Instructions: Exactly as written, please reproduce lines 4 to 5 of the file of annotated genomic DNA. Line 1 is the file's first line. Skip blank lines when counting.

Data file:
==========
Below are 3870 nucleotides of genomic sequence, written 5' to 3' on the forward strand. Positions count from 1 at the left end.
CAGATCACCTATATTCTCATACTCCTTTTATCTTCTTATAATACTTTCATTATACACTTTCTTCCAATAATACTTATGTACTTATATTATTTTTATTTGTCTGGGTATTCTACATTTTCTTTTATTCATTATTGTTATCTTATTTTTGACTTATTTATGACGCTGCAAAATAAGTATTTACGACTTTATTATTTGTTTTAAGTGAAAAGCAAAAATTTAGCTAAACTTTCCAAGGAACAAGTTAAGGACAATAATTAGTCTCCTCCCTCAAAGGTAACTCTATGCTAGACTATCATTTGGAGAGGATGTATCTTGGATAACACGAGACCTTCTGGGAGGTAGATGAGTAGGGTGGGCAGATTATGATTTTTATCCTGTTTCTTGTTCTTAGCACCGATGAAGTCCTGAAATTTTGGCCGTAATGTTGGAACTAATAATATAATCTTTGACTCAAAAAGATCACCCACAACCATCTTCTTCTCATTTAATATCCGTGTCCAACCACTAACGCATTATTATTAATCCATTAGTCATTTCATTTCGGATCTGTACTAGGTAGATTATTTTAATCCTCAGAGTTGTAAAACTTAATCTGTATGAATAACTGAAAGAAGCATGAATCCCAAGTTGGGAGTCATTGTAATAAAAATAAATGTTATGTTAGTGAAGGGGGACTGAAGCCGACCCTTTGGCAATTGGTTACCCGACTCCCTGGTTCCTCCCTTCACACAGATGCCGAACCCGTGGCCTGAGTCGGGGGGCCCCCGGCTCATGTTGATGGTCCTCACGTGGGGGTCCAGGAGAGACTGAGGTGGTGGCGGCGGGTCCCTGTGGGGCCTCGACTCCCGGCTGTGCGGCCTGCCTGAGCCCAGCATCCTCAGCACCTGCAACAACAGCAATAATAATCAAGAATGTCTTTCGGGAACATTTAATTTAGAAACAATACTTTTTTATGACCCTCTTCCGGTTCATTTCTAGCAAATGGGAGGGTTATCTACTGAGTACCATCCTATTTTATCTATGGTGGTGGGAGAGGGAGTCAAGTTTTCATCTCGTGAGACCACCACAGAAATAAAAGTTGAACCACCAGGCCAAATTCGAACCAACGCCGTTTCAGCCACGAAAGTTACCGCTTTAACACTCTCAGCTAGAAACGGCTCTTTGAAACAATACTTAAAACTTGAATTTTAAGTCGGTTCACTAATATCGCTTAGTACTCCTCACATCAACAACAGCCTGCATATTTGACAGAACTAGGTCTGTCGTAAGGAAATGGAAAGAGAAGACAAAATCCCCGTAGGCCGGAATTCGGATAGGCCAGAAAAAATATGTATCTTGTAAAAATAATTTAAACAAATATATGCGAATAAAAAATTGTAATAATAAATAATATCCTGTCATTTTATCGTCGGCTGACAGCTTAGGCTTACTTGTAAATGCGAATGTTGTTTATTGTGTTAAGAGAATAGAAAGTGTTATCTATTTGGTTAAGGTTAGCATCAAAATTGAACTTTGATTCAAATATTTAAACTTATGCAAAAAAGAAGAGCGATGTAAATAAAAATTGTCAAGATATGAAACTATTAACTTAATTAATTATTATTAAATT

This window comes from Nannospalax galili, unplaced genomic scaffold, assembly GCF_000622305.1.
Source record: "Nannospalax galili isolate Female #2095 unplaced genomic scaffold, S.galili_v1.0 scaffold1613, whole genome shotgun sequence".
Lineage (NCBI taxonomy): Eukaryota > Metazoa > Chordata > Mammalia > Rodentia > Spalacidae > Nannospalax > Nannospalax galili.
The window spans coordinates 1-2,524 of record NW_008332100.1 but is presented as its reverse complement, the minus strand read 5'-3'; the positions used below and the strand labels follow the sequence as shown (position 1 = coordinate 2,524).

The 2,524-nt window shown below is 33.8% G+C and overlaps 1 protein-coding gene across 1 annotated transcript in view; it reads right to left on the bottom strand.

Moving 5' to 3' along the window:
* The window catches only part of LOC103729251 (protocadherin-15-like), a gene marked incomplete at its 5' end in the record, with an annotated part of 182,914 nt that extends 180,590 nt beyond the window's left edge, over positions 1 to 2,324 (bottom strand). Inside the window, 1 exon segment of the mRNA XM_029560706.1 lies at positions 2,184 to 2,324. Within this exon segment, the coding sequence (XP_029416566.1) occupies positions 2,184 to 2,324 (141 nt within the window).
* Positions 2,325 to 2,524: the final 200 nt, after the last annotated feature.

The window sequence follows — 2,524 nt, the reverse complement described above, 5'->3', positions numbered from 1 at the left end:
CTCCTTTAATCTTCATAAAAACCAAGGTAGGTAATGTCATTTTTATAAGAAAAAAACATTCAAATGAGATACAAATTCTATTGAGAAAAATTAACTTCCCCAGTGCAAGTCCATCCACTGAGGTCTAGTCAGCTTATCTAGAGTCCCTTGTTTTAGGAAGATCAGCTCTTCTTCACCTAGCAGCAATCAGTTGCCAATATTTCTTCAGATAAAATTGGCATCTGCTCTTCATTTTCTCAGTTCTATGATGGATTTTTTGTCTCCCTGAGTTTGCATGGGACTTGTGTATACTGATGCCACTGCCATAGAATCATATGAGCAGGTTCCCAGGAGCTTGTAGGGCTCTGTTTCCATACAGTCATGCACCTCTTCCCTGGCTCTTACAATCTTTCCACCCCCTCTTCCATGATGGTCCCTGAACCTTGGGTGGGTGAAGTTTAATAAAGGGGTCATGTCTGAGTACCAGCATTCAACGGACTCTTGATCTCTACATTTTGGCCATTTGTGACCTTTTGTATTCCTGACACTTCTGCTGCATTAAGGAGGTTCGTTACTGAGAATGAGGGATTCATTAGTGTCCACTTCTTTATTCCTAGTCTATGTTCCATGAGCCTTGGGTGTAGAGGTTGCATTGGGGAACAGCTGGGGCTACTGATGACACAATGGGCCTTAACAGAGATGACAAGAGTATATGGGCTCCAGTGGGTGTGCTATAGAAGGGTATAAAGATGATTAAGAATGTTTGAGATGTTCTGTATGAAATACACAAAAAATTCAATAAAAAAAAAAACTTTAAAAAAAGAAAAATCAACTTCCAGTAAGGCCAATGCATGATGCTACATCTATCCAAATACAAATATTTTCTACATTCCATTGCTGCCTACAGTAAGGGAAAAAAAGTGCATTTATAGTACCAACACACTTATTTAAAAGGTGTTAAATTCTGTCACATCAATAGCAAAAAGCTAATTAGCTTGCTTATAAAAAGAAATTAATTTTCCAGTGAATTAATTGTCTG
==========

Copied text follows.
Source record: "Nannospalax galili isolate Female #2095 unplaced genomic scaffold, S.galili_v1.0 scaffold1613, whole genome shotgun sequence".
Lineage (NCBI taxonomy): Eukaryota > Metazoa > Chordata > Mammalia > Rodentia > Spalacidae > Nannospalax > Nannospalax galili.